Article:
Saddle Wrasse

Saddleback Wrasse ~ Duperrey's Wrasse

Family: LabridaePicture of a Saddle Wrasse, Thalassoma duperreyThalassoma duperreyPhoto © Animal-World: Courtesy Greg Rothschild

   It's very pretty when its young, but the Saddle Wrasse gets even more colorful as it ages!

   The Saddle Wrasse is endemic to Hawaii where it is called "hïnälea lau-wili". Though it has a limited geographic location, it is one of the most numerous and common fish in those waters. It can be distinguished not only by its color but by its characteristic swimming pattern, beating its pectoral (side) fins up and down in a "flying" motion.

   A beautiful hardy fish that is easy to care for, the Saddle Wrasse makes a wonderful addition to the right marine aquarium. It gets rather large and is very active during the day, enjoying a lot of rockwork with nooks and crannies for retreating as well as for sleeping at night. Though quite social in its natural environment it gets aggressive in captivity, especially as it ages. Like all the Thalassoma Wrasses, the Saddle Wrasse enjoys resting on a sandy substrate and may burrow into it when frightened. This wrasse doesn't bother corals, but it will eat crustaceans, invertebrates, and even smaller fish. With these things in mind, provide a large aquarium with plenty of rockwork, a sandy bottom, and large tank mates that can hold their own.

For more Information on keeping marine fish see:
Guide to a Happy, Healthy Marine Aquarium


Geographic Distribution
Thalassoma duperrey
Data provided by FishBase.org
  • Kingdom: Animalia
  • Phylum: Chordata
  • Class: Actinopterygii
  • Order: Perciformes
  • Family: Labridae
  • Genus: Thalassoma
  • Species: duperrey
Saddle Wrasse

Report Broken Video
A Kona snorkel trip shows a great display of the Saddle Wrasse (Thalassoma duperrey) in their natural habitat.

The Saddle Wrasses are very handsome fish that grow to about 6-7" in length. They are definitely one of the Thalassoma wrasses that will hold their own with most other fish! They do well in a reef, but will eat small crustaceans, molluscs, ornamental shrimp, and then very small fish once they are full grown. Yet their ability to get rid of pests such as bristleworms makes them quite valuable in a "predatory reef" set up.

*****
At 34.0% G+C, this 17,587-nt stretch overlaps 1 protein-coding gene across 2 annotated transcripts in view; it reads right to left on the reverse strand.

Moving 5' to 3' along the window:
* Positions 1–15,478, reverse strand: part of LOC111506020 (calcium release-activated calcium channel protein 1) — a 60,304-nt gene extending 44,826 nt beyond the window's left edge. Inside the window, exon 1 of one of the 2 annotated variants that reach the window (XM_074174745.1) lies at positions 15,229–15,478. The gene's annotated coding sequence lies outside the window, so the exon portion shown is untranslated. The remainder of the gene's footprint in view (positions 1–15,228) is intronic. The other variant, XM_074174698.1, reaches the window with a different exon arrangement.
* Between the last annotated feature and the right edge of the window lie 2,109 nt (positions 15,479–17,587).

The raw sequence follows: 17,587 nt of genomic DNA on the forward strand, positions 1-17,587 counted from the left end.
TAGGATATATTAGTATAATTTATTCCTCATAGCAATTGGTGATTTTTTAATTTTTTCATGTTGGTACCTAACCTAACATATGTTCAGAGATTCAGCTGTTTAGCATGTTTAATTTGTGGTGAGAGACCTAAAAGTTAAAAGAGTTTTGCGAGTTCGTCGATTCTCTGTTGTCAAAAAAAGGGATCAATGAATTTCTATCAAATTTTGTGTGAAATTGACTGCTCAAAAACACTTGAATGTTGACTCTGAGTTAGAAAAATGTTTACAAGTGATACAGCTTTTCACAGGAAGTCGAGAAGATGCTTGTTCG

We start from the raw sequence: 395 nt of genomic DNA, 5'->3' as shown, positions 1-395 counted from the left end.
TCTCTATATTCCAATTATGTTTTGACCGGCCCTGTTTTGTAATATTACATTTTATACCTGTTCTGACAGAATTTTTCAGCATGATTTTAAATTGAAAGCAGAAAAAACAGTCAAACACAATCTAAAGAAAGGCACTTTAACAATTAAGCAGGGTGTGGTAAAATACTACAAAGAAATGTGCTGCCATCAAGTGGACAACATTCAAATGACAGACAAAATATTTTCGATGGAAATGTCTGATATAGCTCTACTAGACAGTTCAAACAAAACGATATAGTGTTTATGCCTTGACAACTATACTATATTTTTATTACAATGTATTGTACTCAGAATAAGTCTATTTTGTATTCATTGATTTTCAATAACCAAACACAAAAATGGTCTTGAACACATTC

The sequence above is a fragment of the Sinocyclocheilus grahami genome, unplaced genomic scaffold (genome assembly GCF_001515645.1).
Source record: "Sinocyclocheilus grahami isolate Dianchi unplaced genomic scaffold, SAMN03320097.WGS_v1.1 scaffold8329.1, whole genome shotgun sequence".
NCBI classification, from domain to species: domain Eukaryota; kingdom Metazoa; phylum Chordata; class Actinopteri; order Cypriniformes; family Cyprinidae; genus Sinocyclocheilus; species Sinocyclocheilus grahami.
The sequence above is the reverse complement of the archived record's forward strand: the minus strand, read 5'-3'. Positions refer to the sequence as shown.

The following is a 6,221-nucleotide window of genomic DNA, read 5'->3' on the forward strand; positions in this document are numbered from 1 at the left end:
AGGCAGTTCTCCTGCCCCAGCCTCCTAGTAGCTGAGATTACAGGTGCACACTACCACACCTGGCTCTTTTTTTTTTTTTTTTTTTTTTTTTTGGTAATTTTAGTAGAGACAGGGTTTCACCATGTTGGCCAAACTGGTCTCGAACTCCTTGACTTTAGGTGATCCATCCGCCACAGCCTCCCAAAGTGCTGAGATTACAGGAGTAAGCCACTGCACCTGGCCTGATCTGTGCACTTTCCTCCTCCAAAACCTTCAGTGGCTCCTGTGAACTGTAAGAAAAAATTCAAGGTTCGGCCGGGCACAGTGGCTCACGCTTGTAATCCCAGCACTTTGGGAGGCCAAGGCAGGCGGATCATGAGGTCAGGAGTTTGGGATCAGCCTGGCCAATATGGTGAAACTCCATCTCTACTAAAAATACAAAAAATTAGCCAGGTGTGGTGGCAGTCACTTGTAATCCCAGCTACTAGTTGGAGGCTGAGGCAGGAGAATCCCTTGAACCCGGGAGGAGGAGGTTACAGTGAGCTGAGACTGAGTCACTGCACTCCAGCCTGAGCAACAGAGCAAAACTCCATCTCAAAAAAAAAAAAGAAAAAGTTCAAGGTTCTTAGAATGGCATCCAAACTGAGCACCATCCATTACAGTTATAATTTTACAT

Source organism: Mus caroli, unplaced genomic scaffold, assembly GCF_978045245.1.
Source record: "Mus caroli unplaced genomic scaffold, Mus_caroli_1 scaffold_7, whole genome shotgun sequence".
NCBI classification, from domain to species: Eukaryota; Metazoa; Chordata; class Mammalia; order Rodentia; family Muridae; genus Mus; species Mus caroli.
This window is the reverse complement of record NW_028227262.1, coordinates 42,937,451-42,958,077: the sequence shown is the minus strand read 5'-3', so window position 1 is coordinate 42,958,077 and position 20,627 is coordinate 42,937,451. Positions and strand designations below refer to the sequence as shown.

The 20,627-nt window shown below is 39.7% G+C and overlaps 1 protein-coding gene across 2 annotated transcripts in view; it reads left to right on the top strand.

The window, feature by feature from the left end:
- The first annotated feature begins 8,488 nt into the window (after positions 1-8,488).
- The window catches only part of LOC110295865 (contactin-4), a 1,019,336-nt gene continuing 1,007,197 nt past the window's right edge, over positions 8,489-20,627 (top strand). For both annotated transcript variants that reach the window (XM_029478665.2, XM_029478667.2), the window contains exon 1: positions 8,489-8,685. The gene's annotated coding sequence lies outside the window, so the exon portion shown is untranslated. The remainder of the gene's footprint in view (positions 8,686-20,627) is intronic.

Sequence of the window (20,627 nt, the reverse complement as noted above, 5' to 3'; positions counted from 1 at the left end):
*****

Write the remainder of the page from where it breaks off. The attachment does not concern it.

Habitat: Natural geographic location:

   The Saddle Wrasse was described by Quoy & Gaimard in 1824. They are found in the Eastern Central Pacific, endemic to the Johnston and Hawaiian Islands at depths of 16 to 98 feet (5 - 30 meters). Inhabiting areas from shallow coastal regions to the outer reefs, they enjoy sand bars for quick getaways. They are often found singly or in small groups consisting of females with one dominant male.

Status:

   These fish are not listed on the IUCN Red List.

Description:

  An adult Saddle Wrasse, in the initial phase, has three distinct colors with some lavender highlights. It has a pretty blue head followed by a broad orangish 'saddle-looking' bar, with the rest of the body being green. Secondary or terminal phase males (females that have changed into males) are a dark blue-green. Juveniles are uniformly darker on top and lighter on the bottom, developing their adult coloration - the 'initial phase' when they reach about 2.5 inches (6 cm). Saddle Wrasses are known to be long lived in the aquarium.

Length/Diameter of fish:

   Adults can reach up to about 11.5 inches (30 cm), though in captivity most Thalassoma wrasses only grow to about 6 or 7 inches (15 - 18 cm).

Maintenance difficulty:

   Easy beginner fish for a large aquarium. Generally not considered totally reef safe as it will eat most of your small crustaceans and invertebrates, though it will not bother your corals. Housed with other aggressive species at least the same size or with larger fish. The Saddle Wrasse becomes more aggressive as it ages.

Foods:

   The Saddle Wrasses are carnivorous, in the wild they eat benthic animals such as worms, shells, molluscs, brittlestars, shrimps, and other crustaceans . Having very hearty appetites, they are easily trained to eat prepared foods in the aquarium. Feed a varied protein diet strong in small crustacea, formulas and frozen foods such as mysis and brineshrimp, and even flake foods. They are heavy eaters that will eat anything and need to be fed 2 or 3 times a day.

Maintenance:

   Normal water changes at 10% biweekly or 20% monthly.
   For more information see, Marine Aquarium Basics: Maintenance

Aquarium Parameters:

  This fish needs to have a large aquarium with lots of space for swimming, a sandy substrate and, lots of rockwork for hiding and sleeping.
Minimum Tank Length/Size:
   A minimum 75 gallon (284 liters) aquarium.
Light: Recommended light levels
   No special requirements.
Temperature:
   No special requirements. Normal temperatures for marine fish is between 74° and 79° Fahrenheit.
Water Movement: Weak, Moderate, Strong
   No special requirements.
Water Region: Top, Middle, Bottom
   They will spend time in all parts of the aquarium.

Social Behaviors:

  Should be kept singly. Though juveniles sometimes act as cleaners these fish become aggressive as adults, and will eat smaller fish. House with larger fish or similar sized aggressive fish; large angels, tangs, and triggers make good tank mates.

Sex: Sexual differences:

   Males have the brightest coloration with a variation of orange to yellow on the light band behind the head. Females have the same coloration as the males, just not as intense.

Breeding/Reproduction:

   Not yet bred in captivity. Spawning occurs either in groups of fish in the initial color phase or in pairs, typically with the terminal male being much larger than the female

Availability:

   The Saddle Wrasse is only occasionally available. They are sometimes available on the internet or as a special ordered through a pet store.

Author: Carrie McBirney, Clarice Brough CAS

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